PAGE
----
RUSHING—Virginia Tech, Herbert 18-138, Burmeister 11-51, Blackshear 8-33, Hooker 8-29, Holston 1-12, Mitchell 1-1, (Team) 1-(minus 4). North Carolina, Carter 17-214, Williams 20-169, Howell 3-19, Newsome 1-6, (Team) 2-(minus 9).

PASSING—Virginia Tech, Burmeister 7-15-0-79, T.Robinson 1-1-0-20, Hooker 7-13-0-136. North Carolina, Howell 18-23-0-257.

RECEIVING—Virginia Tech, Mitchell 4-103, T.Robinson 4-45, Blackshear 3-1, Turner 2-51, Hooker 1-20, Gallo 1-15. North Carolina, Newsome 7-69, D.Brown 3-86, Williams 3-55, Corrales 2-15, Carter 1-15, K.Brown 1-10, Walston 1-7.



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Virginia Tech helpless to stop North Carolina in first loss of the 2020 season | Virginia Tech


Running back Khalil Herbert made his presence felt in the quarter as well with a 52-yard touchdown run. Herbert converted the third and eight by weaving his way through the secondary to go over 100-yards for the third straight game.

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The Hokies held onto the ball for nearly 11 minutes in the third quarter, but still couldn’t overcome the 21 points they spotted UNC in the first quarter. 

North Carolina went straight down the field on their first three possessions to take a 21-0 lead while averaging 9.7 yards per play.

Howell was near perfect in the quarter going 10 of 12 for 123 yards with a 37-yard touchdown pass to Brown. Brown, who beat Tech cornerback Armani Chatman down the field, was able to get one foot down at the back of the end zone for the score.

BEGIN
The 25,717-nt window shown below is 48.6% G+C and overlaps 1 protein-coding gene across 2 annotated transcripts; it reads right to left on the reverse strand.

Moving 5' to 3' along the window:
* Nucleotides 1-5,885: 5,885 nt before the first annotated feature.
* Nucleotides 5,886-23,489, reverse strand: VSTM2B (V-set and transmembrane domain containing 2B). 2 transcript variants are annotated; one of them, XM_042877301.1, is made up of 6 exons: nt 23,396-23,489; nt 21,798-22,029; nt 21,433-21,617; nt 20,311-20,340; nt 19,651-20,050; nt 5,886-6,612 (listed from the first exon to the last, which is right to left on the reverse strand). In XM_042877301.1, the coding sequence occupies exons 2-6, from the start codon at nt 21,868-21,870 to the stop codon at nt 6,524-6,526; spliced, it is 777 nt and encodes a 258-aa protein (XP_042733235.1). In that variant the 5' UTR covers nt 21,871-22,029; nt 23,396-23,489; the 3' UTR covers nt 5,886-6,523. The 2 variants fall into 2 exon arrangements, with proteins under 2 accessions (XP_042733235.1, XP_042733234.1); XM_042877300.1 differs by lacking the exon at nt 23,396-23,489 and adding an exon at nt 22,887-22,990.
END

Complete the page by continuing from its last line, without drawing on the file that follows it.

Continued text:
Williams ran for two scores in the quarter.

Tech’s defense forced a pair of three-and-outs in the second quarter — Dorian Strong broke up a third down pass to force UNC’s first punt of the game and Amare Barno came up with a third down sack — but the Tar Heels weren’t done.

Howell connected again with Brown right before the end of the first half on a 43-yard throw to push North Carolina’s lead back up to 21 points.

Tech’s already short-handed secondary suffered a blow in the first quarter when nickel Chamarri Conner was ejected for targeting. The Hokies’ starting safeties Divine Deablo and Keonta Jenkins were among the 15 players that didn’t travel to the game. Nadir Thompson, who started last week at cornerback, came in for Conner.